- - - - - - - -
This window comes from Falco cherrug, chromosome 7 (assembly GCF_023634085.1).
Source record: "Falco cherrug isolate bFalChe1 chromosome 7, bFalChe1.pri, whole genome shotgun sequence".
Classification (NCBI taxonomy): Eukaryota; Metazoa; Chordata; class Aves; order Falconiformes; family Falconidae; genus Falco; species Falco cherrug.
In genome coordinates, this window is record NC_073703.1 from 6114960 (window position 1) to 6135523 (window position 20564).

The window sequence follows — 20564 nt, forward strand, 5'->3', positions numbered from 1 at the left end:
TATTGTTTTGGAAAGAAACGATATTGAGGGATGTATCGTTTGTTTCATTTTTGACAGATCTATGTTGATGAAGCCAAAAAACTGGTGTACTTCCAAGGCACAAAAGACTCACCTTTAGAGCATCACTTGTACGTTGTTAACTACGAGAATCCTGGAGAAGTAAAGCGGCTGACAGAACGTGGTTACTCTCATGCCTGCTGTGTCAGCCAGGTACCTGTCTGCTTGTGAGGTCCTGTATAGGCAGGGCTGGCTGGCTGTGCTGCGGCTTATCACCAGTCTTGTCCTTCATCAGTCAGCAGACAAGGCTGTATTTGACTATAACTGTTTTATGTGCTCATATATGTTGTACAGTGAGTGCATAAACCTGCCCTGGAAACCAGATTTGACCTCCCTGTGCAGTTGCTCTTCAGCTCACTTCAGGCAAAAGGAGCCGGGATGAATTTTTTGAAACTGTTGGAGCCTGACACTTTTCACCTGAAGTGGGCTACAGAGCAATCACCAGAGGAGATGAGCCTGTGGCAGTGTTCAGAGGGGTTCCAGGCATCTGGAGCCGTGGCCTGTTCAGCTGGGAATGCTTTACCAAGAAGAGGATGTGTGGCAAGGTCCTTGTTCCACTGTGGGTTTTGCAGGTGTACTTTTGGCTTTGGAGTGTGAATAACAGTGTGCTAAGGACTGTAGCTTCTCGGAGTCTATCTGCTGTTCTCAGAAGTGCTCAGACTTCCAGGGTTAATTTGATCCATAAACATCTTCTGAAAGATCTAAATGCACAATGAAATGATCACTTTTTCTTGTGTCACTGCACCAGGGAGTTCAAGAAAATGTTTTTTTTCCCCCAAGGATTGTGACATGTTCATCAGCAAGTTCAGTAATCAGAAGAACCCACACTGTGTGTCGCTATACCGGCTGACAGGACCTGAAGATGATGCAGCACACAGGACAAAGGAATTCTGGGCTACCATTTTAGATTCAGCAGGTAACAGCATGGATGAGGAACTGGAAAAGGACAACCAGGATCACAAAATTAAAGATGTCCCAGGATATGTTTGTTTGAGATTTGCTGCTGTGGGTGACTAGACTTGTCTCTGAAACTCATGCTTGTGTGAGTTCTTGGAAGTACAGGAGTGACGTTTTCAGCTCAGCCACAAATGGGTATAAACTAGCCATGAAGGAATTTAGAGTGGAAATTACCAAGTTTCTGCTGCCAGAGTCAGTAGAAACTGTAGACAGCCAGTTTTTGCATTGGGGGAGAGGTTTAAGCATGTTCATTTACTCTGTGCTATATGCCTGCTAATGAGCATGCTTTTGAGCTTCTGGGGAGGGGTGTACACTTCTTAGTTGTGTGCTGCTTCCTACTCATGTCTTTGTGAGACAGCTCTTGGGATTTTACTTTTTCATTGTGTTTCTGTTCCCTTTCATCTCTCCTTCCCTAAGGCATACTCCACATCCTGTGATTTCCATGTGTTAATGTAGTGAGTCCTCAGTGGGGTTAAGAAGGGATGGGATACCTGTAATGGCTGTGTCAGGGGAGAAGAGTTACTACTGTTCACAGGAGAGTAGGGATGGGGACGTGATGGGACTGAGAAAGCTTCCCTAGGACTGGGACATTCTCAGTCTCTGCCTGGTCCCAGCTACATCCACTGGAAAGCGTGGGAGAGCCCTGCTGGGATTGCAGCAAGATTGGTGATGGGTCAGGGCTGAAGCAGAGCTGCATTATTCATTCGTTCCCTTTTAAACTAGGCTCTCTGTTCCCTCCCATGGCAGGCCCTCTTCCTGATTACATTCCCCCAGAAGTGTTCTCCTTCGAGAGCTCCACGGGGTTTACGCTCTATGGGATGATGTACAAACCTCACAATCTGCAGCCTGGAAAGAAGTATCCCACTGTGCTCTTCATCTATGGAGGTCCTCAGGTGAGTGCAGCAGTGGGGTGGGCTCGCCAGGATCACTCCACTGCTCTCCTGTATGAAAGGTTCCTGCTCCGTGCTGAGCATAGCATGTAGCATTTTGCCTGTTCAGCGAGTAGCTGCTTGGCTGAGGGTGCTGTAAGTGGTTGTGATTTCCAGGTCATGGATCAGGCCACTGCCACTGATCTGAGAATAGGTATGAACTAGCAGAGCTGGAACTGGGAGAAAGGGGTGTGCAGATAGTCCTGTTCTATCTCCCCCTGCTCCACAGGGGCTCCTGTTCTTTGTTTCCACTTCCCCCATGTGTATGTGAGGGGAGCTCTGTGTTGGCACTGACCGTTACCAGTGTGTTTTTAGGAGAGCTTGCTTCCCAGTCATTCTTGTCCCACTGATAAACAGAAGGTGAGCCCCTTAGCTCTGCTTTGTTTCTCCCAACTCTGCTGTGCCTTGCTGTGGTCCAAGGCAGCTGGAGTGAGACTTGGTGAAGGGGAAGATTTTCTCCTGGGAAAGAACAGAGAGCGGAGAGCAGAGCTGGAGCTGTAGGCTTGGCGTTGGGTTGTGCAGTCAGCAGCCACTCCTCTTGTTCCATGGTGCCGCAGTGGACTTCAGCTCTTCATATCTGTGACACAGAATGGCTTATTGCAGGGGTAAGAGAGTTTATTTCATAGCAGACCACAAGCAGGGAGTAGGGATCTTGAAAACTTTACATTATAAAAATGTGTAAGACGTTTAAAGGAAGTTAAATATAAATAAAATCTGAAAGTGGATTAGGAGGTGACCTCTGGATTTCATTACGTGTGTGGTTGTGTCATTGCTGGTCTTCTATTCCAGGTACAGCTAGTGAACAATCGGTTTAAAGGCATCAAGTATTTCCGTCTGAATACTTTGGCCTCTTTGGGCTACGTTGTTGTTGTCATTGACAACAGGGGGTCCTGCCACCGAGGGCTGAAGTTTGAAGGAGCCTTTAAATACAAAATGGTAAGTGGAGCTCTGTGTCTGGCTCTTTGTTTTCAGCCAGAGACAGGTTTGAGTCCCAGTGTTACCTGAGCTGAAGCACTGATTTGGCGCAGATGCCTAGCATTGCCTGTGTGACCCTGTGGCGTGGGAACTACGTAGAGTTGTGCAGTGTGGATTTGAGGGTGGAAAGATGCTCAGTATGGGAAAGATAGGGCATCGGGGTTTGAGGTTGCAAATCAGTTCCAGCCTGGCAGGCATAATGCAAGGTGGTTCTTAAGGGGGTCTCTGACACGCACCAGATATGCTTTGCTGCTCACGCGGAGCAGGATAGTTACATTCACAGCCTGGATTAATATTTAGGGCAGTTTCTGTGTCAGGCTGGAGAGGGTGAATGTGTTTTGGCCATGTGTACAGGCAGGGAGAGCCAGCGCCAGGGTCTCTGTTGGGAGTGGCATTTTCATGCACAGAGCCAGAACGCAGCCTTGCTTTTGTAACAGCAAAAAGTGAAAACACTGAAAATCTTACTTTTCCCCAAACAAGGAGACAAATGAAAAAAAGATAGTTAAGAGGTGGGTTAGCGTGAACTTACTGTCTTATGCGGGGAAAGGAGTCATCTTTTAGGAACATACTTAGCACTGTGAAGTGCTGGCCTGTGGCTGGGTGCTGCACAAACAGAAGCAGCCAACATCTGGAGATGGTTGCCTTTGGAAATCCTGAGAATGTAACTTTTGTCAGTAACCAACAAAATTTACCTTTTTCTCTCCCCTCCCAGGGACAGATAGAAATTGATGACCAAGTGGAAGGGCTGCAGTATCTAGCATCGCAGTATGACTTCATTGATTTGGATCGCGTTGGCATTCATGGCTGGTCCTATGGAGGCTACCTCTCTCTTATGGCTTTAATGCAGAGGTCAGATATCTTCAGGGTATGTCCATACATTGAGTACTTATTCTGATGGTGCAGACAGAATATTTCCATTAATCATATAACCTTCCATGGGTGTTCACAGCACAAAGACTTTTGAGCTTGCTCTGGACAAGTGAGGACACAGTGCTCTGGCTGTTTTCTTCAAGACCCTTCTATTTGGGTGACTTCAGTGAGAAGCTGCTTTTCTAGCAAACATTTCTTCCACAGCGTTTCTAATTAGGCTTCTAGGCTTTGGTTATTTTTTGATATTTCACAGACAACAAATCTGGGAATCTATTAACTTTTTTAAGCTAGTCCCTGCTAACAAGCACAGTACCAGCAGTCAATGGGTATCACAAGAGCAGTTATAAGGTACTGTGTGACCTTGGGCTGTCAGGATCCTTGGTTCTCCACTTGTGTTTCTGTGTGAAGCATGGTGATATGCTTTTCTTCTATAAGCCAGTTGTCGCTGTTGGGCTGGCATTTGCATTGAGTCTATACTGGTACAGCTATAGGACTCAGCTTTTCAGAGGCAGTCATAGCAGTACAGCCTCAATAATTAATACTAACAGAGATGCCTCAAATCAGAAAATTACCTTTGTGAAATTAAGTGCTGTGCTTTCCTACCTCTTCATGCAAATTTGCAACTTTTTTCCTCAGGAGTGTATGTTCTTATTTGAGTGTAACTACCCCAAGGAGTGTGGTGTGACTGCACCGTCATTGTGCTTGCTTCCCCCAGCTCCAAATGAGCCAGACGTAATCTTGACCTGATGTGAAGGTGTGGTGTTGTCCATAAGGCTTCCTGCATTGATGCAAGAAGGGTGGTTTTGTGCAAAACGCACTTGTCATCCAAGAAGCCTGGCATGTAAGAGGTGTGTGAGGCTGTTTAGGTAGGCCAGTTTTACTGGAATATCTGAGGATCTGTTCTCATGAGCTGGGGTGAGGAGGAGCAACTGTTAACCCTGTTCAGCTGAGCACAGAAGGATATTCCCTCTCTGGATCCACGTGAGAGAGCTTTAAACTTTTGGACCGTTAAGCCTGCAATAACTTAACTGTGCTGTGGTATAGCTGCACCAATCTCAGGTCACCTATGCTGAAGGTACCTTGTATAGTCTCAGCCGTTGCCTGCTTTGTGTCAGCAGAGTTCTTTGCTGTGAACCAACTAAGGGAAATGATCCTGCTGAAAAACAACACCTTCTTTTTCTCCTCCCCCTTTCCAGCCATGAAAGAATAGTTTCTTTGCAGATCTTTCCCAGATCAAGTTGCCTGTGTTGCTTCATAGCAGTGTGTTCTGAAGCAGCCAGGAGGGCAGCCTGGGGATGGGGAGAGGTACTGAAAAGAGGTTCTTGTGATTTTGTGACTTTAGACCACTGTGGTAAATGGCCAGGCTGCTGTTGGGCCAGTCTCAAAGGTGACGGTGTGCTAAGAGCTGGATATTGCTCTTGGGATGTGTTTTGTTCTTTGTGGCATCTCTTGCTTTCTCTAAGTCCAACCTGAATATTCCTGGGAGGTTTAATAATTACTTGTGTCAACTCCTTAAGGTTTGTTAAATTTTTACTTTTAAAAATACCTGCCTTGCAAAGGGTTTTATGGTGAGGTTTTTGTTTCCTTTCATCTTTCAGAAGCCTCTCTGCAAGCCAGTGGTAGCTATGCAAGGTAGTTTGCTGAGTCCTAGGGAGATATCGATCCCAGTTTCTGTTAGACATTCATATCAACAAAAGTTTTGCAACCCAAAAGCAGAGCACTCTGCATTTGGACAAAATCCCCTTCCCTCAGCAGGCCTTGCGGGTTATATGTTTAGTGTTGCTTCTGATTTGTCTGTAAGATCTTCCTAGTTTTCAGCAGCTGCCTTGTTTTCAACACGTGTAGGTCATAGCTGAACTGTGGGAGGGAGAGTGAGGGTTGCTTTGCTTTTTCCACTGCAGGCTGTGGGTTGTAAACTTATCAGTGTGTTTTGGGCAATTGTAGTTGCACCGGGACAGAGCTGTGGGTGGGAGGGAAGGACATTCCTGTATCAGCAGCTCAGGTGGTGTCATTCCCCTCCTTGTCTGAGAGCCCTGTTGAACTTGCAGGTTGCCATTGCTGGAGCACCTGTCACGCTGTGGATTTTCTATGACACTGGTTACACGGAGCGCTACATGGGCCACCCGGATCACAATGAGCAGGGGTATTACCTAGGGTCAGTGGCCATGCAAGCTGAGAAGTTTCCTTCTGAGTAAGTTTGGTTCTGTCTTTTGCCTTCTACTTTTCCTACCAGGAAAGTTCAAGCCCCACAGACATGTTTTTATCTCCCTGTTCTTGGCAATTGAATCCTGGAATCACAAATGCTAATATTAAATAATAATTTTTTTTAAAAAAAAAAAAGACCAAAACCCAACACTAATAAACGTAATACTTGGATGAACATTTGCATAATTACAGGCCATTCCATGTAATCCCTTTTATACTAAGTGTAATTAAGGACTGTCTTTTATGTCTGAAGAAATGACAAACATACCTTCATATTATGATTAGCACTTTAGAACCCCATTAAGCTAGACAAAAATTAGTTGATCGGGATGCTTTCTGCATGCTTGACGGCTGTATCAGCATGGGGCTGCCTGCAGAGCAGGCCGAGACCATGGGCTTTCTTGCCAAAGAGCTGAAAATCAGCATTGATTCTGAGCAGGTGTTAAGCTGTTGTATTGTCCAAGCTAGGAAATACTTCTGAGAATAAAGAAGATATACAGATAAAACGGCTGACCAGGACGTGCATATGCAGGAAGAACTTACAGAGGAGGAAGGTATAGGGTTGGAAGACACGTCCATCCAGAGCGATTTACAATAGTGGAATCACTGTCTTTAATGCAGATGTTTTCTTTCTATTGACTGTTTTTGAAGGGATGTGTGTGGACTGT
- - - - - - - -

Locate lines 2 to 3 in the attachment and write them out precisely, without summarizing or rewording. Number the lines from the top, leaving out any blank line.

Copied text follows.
Source record: "Falco cherrug isolate bFalChe1 chromosome 7, bFalChe1.pri, whole genome shotgun sequence".
Classification (NCBI taxonomy): Eukaryota; Metazoa; Chordata; class Aves; order Falconiformes; family Falconidae; genus Falco; species Falco cherrug.